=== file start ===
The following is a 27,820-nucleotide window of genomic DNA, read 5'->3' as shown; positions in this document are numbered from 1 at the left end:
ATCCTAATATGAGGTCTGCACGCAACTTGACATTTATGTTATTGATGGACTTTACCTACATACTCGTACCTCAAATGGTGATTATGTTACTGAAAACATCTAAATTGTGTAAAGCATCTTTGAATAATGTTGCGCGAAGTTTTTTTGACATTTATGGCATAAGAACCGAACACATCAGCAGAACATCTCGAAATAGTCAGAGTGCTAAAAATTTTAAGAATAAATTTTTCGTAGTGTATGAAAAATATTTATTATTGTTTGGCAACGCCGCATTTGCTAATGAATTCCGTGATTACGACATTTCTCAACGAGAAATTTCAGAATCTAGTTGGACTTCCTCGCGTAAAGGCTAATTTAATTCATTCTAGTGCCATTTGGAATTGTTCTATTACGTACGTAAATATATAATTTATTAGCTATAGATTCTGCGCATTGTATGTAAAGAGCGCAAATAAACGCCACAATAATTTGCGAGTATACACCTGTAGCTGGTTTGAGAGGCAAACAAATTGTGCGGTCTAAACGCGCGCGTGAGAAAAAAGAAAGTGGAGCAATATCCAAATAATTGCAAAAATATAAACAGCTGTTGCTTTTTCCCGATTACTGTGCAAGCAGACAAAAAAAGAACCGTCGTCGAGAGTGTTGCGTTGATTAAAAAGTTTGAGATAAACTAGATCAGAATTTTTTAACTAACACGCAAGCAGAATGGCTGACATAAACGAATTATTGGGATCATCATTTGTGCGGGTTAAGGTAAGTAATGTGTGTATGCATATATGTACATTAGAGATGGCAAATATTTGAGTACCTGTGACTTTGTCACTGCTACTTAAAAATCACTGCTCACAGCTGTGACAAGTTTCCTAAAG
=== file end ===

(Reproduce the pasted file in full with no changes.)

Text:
The following is a 27,820-nucleotide window of genomic DNA, read 5'->3' as shown; positions in this document are numbered from 1 at the left end:
ATCCTAATATGAGGTCTGCACGCAACTTGACATTTATGTTATTGATGGACTTTACCTACATACTCGTACCTCAAATGGTGATTATGTTACTGAAAACATCTAAATTGTGTAAAGCATCTTTGAATAATGTTGCGCGAAGTTTTTTTGACATTTATGGCATAAGAACCGAACACATCAGCAGAACATCTCGAAATAGTCAGAGTGCTAAAAATTTTAAGAATAAATTTTTCGTAGTGTATGAAAAATATTTATTATTGTTTGGCAACGCCGCATTTGCTAATGAATTCCGTGATTACGACATTTCTCAACGAGAAATTTCAGAATCTAGTTGGACTTCCTCGCGTAAAGGCTAATTTAATTCATTCTAGTGCCATTTGGAATTGTTCTATTACGTACGTAAATATATAATTTATTAGCTATAGATTCTGCGCATTGTATGTAAAGAGCGCAAATAAACGCCACAATAATTTGCGAGTATACACCTGTAGCTGGTTTGAGAGGCAAACAAATTGTGCGGTCTAAACGCGCGCGTGAGAAAAAAGAAAGTGGAGCAATATCCAAATAATTGCAAAAATATAAACAGCTGTTGCTTTTTCCCGATTACTGTGCAAGCAGACAAAAAAAGAACCGTCGTCGAGAGTGTTGCGTTGATTAAAAAGTTTGAGATAAACTAGATCAGAATTTTTTAACTAACACGCAAGCAGAATGGCTGACATAAACGAATTATTGGGATCATCATTTGTGCGGGTTAAGGTAAGTAATGTGTGTATGCATATATGTACATTAGAGATGGCAAATATTTGAGTACCTGTGACTTTGTCACTGCTACTTAAAAATCACTGCTCACAGCTGTGACAAGTTTCCTAAAG